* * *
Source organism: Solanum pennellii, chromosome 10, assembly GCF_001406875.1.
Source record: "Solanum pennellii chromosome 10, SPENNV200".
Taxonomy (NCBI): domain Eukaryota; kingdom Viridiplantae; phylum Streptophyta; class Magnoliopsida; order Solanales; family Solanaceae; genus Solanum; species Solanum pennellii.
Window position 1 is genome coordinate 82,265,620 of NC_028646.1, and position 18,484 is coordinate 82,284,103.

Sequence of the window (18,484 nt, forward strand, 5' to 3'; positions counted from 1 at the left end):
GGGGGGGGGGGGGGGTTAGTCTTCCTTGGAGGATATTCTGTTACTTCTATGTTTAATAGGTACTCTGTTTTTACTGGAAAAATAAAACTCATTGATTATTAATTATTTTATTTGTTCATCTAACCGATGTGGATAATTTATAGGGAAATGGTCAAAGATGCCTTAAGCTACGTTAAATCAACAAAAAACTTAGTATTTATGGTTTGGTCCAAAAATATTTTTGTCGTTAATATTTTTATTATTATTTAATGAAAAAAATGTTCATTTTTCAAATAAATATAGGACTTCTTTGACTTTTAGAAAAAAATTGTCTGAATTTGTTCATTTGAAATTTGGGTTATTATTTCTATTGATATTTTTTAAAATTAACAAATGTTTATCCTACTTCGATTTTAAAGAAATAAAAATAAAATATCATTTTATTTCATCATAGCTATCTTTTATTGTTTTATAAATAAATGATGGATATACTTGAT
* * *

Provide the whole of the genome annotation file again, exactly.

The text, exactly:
Source organism: Solanum pennellii, chromosome 10, assembly GCF_001406875.1.
Source record: "Solanum pennellii chromosome 10, SPENNV200".
Taxonomy (NCBI): domain Eukaryota; kingdom Viridiplantae; phylum Streptophyta; class Magnoliopsida; order Solanales; family Solanaceae; genus Solanum; species Solanum pennellii.
Window position 1 is genome coordinate 82,265,620 of NC_028646.1, and position 18,484 is coordinate 82,284,103.

Sequence of the window (18,484 nt, forward strand, 5' to 3'; positions counted from 1 at the left end):
GGGGGGGGGGGGGGGTTAGTCTTCCTTGGAGGATATTCTGTTACTTCTATGTTTAATAGGTACTCTGTTTTTACTGGAAAAATAAAACTCATTGATTATTAATTATTTTATTTGTTCATCTAACCGATGTGGATAATTTATAGGGAAATGGTCAAAGATGCCTTAAGCTACGTTAAATCAACAAAAAACTTAGTATTTATGGTTTGGTCCAAAAATATTTTTGTCGTTAATATTTTTATTATTATTTAATGAAAAAAATGTTCATTTTTCAAATAAATATAGGACTTCTTTGACTTTTAGAAAAAAATTGTCTGAATTTGTTCATTTGAAATTTGGGTTATTATTTCTATTGATATTTTTTAAAATTAACAAATGTTTATCCTACTTCGATTTTAAAGAAATAAAAATAAAATATCATTTTATTTCATCATAGCTATCTTTTATTGTTTTATAAATAAATGATGGATATACTTGAT